Hilesha Shazieyn Humphreys
from Antigua and Barbuda,
a student at the Faculty of Journalism
will tell you about her live in Russia and her study at TSU
My journey to Russia began on the Internet.
I received the opportunity to study in Russia. But honestly, I didn't know much about Russia except the surface bits about frozen landscapes, heavy accents, and vodka. Those aren't constants, so I really didn't know anything about Russia. I googled like any good netizen. I began with "Russia", then moved onto searching for the experiences of others. The search continued as I read a little about the international relations of Russia, and also about the connections between Russian universities and those of other countries. I found quite a bit of information and became rather comfortable with the idea of studying in Russia. But I was still uncertain. Offline I spoke to persons who are more experienced, and who are also open-minded. Their enthusiasm, mixed with their unbiased and realistic assessments pushed me to take the opportunity.
I arrived in Krasnoyarsk in mid-October. It was rather chilly, and soon after it began to snow. I am absolutely enthralled by snow, and I was out of my skin with excitement almost every day as I stared at it through my window. I don't like the cold. So I didn't do much exploring, instead, I surrounded myself with international students and visitors who shared more with me than simply having moved to Russia. This for me is a belief in God. In this niche I found the comfort to reach out to Russians of the same or like interests. Without realizing it I became extremely comfortable with the city and the differences.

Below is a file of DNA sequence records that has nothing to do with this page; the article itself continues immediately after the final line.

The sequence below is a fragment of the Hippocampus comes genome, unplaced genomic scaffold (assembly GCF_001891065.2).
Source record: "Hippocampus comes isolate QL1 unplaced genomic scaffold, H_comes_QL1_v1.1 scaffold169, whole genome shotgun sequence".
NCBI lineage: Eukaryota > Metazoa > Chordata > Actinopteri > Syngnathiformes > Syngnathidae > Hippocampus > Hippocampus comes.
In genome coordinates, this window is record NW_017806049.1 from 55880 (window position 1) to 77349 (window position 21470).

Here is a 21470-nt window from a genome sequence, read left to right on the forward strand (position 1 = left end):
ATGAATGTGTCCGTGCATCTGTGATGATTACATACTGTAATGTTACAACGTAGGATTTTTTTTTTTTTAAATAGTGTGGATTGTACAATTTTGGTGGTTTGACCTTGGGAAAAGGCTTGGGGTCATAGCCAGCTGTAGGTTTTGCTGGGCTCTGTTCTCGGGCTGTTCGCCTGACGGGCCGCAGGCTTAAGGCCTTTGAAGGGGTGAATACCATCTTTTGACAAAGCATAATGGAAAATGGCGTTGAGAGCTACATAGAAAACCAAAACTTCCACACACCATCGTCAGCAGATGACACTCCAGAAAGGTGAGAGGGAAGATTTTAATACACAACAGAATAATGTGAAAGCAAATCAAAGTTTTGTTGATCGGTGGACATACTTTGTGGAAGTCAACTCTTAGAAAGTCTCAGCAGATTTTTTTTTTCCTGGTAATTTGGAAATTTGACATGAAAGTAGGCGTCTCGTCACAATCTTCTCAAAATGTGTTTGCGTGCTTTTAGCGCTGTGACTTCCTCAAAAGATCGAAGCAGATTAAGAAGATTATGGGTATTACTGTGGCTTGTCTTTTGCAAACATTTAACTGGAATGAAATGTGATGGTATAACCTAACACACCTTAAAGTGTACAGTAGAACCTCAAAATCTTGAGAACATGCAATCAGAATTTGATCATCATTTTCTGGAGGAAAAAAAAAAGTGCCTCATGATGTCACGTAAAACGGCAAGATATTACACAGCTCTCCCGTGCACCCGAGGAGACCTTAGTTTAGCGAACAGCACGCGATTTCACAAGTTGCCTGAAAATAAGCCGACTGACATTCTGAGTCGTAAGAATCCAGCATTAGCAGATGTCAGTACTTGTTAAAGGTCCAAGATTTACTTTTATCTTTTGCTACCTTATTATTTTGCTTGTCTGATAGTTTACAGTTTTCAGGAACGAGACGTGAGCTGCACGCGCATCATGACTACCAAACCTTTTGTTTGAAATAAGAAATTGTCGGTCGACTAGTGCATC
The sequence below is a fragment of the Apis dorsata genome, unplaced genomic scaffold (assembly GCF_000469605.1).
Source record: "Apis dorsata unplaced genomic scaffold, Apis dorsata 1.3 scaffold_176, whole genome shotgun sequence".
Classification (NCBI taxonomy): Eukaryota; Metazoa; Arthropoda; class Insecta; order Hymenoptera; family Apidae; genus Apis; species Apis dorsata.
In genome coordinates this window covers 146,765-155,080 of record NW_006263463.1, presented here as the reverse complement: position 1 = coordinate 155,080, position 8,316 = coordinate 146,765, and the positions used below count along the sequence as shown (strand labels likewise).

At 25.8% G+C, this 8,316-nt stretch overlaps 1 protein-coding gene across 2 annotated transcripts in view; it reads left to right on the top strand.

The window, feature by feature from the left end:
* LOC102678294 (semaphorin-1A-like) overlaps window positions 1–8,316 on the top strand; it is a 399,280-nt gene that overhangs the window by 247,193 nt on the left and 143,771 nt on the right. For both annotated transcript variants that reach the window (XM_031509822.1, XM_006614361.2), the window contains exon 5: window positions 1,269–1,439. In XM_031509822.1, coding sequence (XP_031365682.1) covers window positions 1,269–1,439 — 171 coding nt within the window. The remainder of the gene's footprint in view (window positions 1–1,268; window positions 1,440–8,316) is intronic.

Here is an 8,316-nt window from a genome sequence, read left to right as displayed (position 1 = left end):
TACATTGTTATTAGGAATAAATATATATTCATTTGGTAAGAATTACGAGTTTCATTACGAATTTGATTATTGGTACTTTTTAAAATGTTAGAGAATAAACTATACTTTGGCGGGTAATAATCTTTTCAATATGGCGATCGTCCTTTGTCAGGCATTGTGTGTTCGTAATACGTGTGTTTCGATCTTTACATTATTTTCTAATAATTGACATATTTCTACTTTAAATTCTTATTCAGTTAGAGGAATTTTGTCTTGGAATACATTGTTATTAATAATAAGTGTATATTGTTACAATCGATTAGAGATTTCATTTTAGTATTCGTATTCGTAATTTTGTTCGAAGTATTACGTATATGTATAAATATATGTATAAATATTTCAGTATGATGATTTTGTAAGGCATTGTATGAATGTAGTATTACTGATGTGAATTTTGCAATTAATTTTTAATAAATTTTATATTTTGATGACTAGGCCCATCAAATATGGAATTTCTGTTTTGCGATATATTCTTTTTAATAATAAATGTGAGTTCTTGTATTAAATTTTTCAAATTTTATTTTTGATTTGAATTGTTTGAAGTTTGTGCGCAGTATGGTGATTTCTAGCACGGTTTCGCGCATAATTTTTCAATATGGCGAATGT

But I won't say it was easy. It wasn't. I am inherently afraid of doing anything I've never done before. But the desire to meet these new, exciting, yet familiar people was stronger than my fear. So I caught the bus to unknown places and walked through the forest until I became extremely comfortable with the thought of going everywhere and anywhere in Krasnoyarsk on my own, with the help of a few applications of course: 2GIS, KrasBus, and Google Maps. That was all during winter, and then it was summer. Oh, how I love summer. I walked here, there, everywhere, morning, night, noon. I walked and became completely comfortable in my skin. I finally felt as though it was my city.
And then I moved to Tomsk.
I stayed inside for two days and then I was off to the races. The same basic method of meeting persons with similar likes was used. However, this time, these people were simply travelers with a desire to see Russia for themselves. And desire beat fear to a pulp as I have no memory of ever being afraid of the many things I've experienced and places I've been. It was still summer, so I also had the opportunity to walk a lot. To me, it is one of the most personal ways to become familiar with any place. My walks have encompassed Lenin Avenue, Altai Street, Brawler's (Buyanov) Lane, Emerald City, and other areas. After all my morning, and evening walks I feel rather comfortable in Tomsk.
But classes are about to start and I am really anxious about them. I know I'll be learning a lot, not simply about the topics which will be covered in classes but also in the way of vocabulary. I've already received some of my textbooks. And I'm a bit at a lost on the first pages, the first paragraphs to be honest. But I am also excited to overcome the language barrier. I can't wait to converse with native Russians like a native Russian. That thought makes me hopeful, and happy.
I am not always in this mindset, however. At times I endure feelings of sadness, defeat, depression, failure, and others. I don't have the antidote but reminding myself about why I'm here always gives my the energy to push harder. My success here will be meaningful for me, but more so for my little brother, mother, grandmother, and half-sister (who also wishes to be a writer). Failing will hurt them so much more. So I keep this with me for when I'm down, and I fight no matter what.